Evangelism. A Negative Experience.

In interviews about our new book, The 9 Arts of Spiritual Conversations, I’ve been asked if the way that Christians share their faith needs to change. So I tell about a conversation I had in a Q Place when the subject of evangelism came up.

The participants, who did not yet claim to be followers of Jesus, said they thought evangelism was a negative experience for most people like them. Even the Christians in the room had a negative opinion about evangelism. While the group members that day probably didn’t agree on much about God and the Bible, they all agreed that they didn’t like evangelism as they knew it.

How did our way of spreading the good news about Jesus somehow get to be bad news for many? I think when we forget that the motive for sharing our faith is love, we can unintentionally let our witness be done in our own strength—with human effort, heartless transactions, and an agenda—rather than through the leading of God’s Spirit. Do we need to change? Yes!!!  And Jesus is our model!

The nine arts described in the book are reflected in Scripture, as Jesus, rooted in God’s love, interacted with people. The Apostle Paul reminds us that when we follow Jesus, we get a new wardrobe:  “So, chosen by God for this new life of love, dress in the wardrobe God picked out for you: compassion, kindness, humility, quiet strength, discipline…. And regardless of what else you put on, wear love. It’s your basic, all-purpose garment. Never be without it” (Col. 3:12-14, The Message).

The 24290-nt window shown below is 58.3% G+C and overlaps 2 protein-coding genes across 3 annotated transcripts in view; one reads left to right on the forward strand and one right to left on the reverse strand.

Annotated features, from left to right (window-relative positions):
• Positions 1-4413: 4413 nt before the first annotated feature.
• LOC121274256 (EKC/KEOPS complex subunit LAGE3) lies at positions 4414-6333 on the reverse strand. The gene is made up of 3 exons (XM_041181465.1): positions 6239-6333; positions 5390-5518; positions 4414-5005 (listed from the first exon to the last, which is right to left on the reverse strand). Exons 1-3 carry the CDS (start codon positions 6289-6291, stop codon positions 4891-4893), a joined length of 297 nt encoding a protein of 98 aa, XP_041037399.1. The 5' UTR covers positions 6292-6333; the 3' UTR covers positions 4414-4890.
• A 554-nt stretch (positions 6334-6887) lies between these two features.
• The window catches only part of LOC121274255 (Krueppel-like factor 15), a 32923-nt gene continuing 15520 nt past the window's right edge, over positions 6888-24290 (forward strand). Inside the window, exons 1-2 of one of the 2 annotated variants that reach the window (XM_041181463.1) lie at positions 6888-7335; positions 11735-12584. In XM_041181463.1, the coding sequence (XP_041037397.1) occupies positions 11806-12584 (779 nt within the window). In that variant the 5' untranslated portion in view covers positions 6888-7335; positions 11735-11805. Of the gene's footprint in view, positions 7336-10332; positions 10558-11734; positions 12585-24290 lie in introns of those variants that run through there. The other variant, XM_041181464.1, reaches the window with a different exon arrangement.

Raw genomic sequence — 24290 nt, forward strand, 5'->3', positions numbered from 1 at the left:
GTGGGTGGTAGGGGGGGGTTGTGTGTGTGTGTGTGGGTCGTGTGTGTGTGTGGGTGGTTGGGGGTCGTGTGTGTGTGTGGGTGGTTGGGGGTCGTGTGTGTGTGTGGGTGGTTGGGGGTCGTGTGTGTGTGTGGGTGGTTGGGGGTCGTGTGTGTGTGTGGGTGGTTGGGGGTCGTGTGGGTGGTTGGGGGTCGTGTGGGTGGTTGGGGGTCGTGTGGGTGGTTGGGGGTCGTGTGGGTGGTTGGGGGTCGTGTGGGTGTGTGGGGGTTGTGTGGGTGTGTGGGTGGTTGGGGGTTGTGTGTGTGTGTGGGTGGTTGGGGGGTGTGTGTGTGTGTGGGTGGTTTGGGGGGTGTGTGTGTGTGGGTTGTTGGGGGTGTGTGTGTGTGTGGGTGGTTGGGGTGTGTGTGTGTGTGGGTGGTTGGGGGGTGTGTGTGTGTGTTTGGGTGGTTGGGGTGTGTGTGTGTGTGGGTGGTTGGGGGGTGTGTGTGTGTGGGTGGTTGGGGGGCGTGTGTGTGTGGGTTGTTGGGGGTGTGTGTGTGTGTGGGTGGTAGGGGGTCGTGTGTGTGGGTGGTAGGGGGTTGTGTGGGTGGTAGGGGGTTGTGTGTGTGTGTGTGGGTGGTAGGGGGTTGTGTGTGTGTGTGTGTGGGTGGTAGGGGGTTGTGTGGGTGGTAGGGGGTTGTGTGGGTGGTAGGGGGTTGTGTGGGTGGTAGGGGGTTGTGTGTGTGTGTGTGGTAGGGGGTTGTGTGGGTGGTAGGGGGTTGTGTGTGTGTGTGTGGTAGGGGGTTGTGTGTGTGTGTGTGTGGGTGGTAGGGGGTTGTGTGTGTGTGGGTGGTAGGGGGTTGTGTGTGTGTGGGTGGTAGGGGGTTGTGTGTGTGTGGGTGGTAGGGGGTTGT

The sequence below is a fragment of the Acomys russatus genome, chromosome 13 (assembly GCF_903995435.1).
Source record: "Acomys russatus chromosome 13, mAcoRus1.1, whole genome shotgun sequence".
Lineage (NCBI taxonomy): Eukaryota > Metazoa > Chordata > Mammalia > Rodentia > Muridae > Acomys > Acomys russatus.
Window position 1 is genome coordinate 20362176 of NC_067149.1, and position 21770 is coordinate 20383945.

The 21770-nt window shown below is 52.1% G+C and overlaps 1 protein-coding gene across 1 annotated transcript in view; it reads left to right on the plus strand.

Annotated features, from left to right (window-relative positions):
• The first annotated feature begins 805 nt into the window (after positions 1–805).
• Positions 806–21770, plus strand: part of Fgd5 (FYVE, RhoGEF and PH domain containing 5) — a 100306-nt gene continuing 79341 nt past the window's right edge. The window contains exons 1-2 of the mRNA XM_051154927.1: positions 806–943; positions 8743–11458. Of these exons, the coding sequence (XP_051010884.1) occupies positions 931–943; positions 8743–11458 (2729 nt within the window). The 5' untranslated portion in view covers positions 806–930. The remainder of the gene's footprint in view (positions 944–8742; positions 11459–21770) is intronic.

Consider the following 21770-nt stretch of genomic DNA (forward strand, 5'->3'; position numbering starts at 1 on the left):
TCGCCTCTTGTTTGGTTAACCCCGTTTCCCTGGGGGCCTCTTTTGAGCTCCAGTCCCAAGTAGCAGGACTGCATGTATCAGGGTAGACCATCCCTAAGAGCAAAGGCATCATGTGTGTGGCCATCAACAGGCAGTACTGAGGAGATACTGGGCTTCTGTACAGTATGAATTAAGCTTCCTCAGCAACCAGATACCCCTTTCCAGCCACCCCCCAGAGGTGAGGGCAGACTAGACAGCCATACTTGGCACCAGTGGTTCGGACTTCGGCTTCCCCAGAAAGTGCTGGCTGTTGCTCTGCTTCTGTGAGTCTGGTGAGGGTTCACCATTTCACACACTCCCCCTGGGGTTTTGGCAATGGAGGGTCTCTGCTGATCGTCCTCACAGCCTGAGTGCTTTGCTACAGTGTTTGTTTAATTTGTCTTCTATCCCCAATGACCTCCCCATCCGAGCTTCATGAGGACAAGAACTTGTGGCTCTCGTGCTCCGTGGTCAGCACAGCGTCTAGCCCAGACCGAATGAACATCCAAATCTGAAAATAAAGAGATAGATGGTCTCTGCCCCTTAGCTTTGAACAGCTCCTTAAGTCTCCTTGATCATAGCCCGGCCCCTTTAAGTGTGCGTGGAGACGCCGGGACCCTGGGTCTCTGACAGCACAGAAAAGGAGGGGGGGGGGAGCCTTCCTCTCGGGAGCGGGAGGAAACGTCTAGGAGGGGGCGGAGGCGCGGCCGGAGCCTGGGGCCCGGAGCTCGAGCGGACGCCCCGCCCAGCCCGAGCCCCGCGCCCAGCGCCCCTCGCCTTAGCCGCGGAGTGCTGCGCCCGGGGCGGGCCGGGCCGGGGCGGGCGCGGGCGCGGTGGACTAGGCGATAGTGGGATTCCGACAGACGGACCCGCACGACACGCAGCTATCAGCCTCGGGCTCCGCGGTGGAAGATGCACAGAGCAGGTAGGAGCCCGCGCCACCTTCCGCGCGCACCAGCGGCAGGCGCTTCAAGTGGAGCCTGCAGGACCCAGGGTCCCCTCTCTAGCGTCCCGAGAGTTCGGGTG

It is no accident that the first four arts (noticing, praying, listening, asking questions) and the last four arts (welcoming, facilitating, serving together, sharing), all converge at one central point—the art of loving. It’s one thing to write about this, talk about this, or know this. It’s yet another to live it out each minute of every day. Pray that God will love people through us as we practice the nine arts, spreading the news of God’s incredible love in a way that is always good news.

Mary Schaller
President, Q Place